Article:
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Lost In Translation?

Pro audio has a language all its own. Beyond terms and jargon, there is a form of communication based on our passion for the craft.

By Jonah Altrove October 30, 2018

My mantra for dance gigs is “stay out of the way.”

This applies not only to my work process (I stagger my meal breaks with the rest of the production, so I have a couple of “empty-room” periods in which to do what I need to do), but also to my setup itself: absolutely clean stages, no visible loudspeakers or cables, no gear blocking the wings where the dancers enter and exit, and I’m usually not even visible to the audience myself.

I work from the lighting booth, since I have no live mics and need to call cues for the rest of the crew based on the playback timer. At the booth I can also communicate freely with the lighting team without distracting the audience by hollering into a headset.

Suki had a 2U rack of solid state media players (bonus point to Suki – I don’t trust CDs, either.) So I helped her patch into the console and built a custom fader layer so that she could run the show without banking to the output layer. (For dance, I like to have easy access to the monitor bus master fader, so I can pull a fade-out without having to run the monitors post-fader.) Suki borrowed my board tape and labeled her faders in Japanese (cool!).

Working Together

Down on the stage, we looked at placement options for the side fills. This is a tricky aspect of dance audio – you can’t obstruct the wings where the dancers pass, you can’t block the lighting booms or the sides of the stage, and it’s also unlikely they can be flown because the “pipe end” or “high side” position is prime lighting real estate.

We decided on a placement behind the first set of legs, and Suki asked through gestures if it would be possible to add another pair of fills further upstage. I nodded, pointed to my watch and held up two fingers – “Give me two minutes.” I went to a storage room to get extra wedges and cabling, and when I turned around, Suki was there with two dancers to carry the gear.

Normally I’d feel like a slacker if the talent is on stage carting wedges around, but these guys and gals were adamant about helping as much as possible. They placed the wedges, bowed, and hurried off. I cabled up the wedges while Suki applied a liberal application of white gaffers tape for high visibility in the dark wings.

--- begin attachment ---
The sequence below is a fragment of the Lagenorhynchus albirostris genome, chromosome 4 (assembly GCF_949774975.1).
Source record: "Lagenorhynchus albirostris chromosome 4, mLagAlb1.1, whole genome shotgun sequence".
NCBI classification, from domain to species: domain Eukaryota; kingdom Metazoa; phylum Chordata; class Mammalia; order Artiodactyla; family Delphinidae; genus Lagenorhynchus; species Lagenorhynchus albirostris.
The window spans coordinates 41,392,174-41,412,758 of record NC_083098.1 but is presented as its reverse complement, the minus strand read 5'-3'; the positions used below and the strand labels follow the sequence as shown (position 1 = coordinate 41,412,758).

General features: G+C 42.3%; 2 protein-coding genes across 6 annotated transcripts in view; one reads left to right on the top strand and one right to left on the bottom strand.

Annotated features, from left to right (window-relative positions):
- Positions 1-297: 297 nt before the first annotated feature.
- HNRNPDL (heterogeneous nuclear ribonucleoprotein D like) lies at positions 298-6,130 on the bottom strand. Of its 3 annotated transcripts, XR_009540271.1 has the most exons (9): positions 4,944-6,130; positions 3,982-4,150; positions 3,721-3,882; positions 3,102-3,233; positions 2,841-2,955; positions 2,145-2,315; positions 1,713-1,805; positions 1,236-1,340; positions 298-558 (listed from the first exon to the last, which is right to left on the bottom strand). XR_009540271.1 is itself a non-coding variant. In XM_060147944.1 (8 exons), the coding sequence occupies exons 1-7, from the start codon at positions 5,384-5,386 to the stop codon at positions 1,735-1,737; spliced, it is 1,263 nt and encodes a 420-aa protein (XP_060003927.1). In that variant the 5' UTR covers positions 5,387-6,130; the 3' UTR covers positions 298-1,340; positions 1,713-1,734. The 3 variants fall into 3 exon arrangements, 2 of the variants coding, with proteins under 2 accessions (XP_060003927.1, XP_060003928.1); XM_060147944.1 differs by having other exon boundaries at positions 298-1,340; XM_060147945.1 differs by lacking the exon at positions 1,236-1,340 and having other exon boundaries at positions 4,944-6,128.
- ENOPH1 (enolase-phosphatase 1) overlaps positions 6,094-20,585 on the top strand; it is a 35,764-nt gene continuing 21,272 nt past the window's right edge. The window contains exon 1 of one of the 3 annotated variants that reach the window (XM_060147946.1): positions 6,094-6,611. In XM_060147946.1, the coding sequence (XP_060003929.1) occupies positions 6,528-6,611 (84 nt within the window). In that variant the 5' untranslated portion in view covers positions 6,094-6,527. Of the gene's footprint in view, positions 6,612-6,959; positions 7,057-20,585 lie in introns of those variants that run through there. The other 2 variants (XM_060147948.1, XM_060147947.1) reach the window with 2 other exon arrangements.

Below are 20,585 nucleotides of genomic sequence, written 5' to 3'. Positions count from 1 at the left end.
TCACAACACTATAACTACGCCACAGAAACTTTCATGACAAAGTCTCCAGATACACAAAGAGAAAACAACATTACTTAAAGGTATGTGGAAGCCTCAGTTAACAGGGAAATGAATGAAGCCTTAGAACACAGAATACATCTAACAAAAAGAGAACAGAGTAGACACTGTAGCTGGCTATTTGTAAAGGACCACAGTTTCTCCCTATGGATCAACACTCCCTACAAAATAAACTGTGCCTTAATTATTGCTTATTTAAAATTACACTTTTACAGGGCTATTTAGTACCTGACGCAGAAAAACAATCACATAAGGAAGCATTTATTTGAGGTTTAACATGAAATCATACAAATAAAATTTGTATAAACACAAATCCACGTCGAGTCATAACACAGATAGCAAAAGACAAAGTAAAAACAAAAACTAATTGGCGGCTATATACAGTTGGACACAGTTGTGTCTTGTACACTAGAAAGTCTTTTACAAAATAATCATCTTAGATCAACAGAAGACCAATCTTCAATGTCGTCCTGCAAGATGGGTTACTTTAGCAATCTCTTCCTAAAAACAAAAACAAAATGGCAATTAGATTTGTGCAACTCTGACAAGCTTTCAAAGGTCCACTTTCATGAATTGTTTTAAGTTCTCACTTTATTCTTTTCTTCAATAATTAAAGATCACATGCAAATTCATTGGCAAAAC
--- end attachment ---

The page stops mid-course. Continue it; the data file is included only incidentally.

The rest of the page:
Side fills sorted, I hovered in the background while Suki tested playback levels and recorded them on a notepad to the tenth of a dB. I’d periodically give an “everything good?” gesture, and she’d respond with a thumbs-up. She needed her director to translate only once: a question about gain structure and noise floor in the main amp rack. Good luck communicating that with hand gestures! After the show, the whole group signed a T-shirt for me.

Common Experience

The reason I share this is the same reason I remember it so well: Suki and I didn’t understand a word of each other’s language, but we had absolutely no trouble communicating. Signal flow is signal flow, decibels are decibels, and amplifiers are amplifiers – no matter your word for them. As Shakespeare might have said if he were a sound engineer, “A system matrix processor by any other name…”

This is quite silly, but what’s cool is that Suki and I actually did have a language in common, the language of pro audio. We both shared a passion for music and sound, a passion driven by what is heard, not what is spoken. This is astounding to me when I stop and think about it – live audio gave us so much common ground that we literally did not have to speak to each other to put on a show together.

And that, I think, speaks for itself.

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About Jonah

Jonah Altrove
Jonah Altrove

Veteran Live Audio Professional
Jonah Altrove is a veteran live audio professional on a constant quest to discover more about the craft. Send him your "Ask Jonah" questions at [email protected]


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